OpenJurist

919 F2d 740 Rees v. R Jones

919 F.2d 740

Ralph L. REES, Plaintiff-Appellant,
v.
Dennis R. JONES, Individually and as Commissioner of the
Indiana Department of Mental Health, and the
Indiana Department of Mental Health,
Defendants-Appellees.

No. 89-3802.

United States Court of Appeals, Seventh Circuit.

Submitted Dec. 7, 1990.*
Decided Dec. 11, 1990.

Unpublished Disposition
NOTICE: Seventh Circuit Rule 53(b)(2) states unpublished orders shall not be cited or used as precedent except to support a claim of res judicata, collateral estoppel or law of the case in any federal court within the circuit.

BAUER, Chief Judge, and CUMMINGS AND EASTERBROOK, Circuit Judges.

Order

1

Ralph Rees spent almost 40 years in Indiana's mental hospitals until his discharge in 1971. He was billed almost $40,000 for room and board, without credit for work he performed while a patient. In early 1986 Rees settled his bill for $20,000. About six months later, with new counsel, he filed this suit under 42 U.S.C. Sec. 1983 demanding the $20,000 back, plus compensation for services rendered between 1931 and 1971. He named as defendants Indiana's Department of Mental Health and Dennis Jones, its current Commissioner.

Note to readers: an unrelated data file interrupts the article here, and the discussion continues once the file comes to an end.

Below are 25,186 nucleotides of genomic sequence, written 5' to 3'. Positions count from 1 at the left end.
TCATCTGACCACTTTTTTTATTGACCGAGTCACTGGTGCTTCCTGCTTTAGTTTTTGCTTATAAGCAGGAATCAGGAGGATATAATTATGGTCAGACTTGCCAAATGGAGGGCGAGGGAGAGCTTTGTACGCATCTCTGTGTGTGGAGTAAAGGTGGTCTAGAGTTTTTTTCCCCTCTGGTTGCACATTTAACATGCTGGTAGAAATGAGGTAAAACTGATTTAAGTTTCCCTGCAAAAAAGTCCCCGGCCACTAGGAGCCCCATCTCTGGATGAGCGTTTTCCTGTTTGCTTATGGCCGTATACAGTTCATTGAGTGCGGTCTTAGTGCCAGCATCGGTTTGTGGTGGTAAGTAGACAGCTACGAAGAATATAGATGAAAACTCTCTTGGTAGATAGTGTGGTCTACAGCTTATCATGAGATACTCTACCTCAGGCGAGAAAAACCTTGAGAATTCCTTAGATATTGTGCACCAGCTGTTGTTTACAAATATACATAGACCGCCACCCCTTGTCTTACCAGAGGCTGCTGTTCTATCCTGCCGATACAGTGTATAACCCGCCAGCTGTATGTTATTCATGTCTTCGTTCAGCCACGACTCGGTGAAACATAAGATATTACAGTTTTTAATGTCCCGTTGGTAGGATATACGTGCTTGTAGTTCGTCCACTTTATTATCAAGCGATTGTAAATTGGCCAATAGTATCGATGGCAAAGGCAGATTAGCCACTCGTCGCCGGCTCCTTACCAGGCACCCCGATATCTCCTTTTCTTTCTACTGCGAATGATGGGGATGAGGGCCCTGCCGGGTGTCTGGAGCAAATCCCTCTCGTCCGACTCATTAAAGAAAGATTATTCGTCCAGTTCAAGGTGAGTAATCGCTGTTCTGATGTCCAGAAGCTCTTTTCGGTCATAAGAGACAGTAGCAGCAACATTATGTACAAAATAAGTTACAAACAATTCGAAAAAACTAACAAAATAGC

2

The district court dismissed the complaint against Jones in his individual capacity because Rees had not provided sufficient detail concerning Jones's personal acts. The complaint did not allege that Jones was Commissioner during 1931 to 1971 or took any personal role in decisions concerning Rees' case. Rees' brief essentially abandons any attempt to hold Jones personally liable, and we therefore need not decide what allegations of personal involvement would satisfy Fed.R.Civ.P. 8.

3

The suit against the Department, and, what is the same thing, against Jones in his official capacity, see Kentucky v. Graham, 473 U.S. 159, 167 (1985), fails under the eleventh amendment. Rees wants money from the state treasury, not prospective relief. Rees' insistence that he is demanding only "his own property back" misunderstands eleventh amendment jurisprudence. He wants money from the state on account of yesterday's wrongs. That he believes himself entitled to this money speaks to the merits; the eleventh amendment is a jurisdictional bar.

AFFIRMED

*

Appellant filed a motion to waive oral argument, which the court granted on May 11, 1990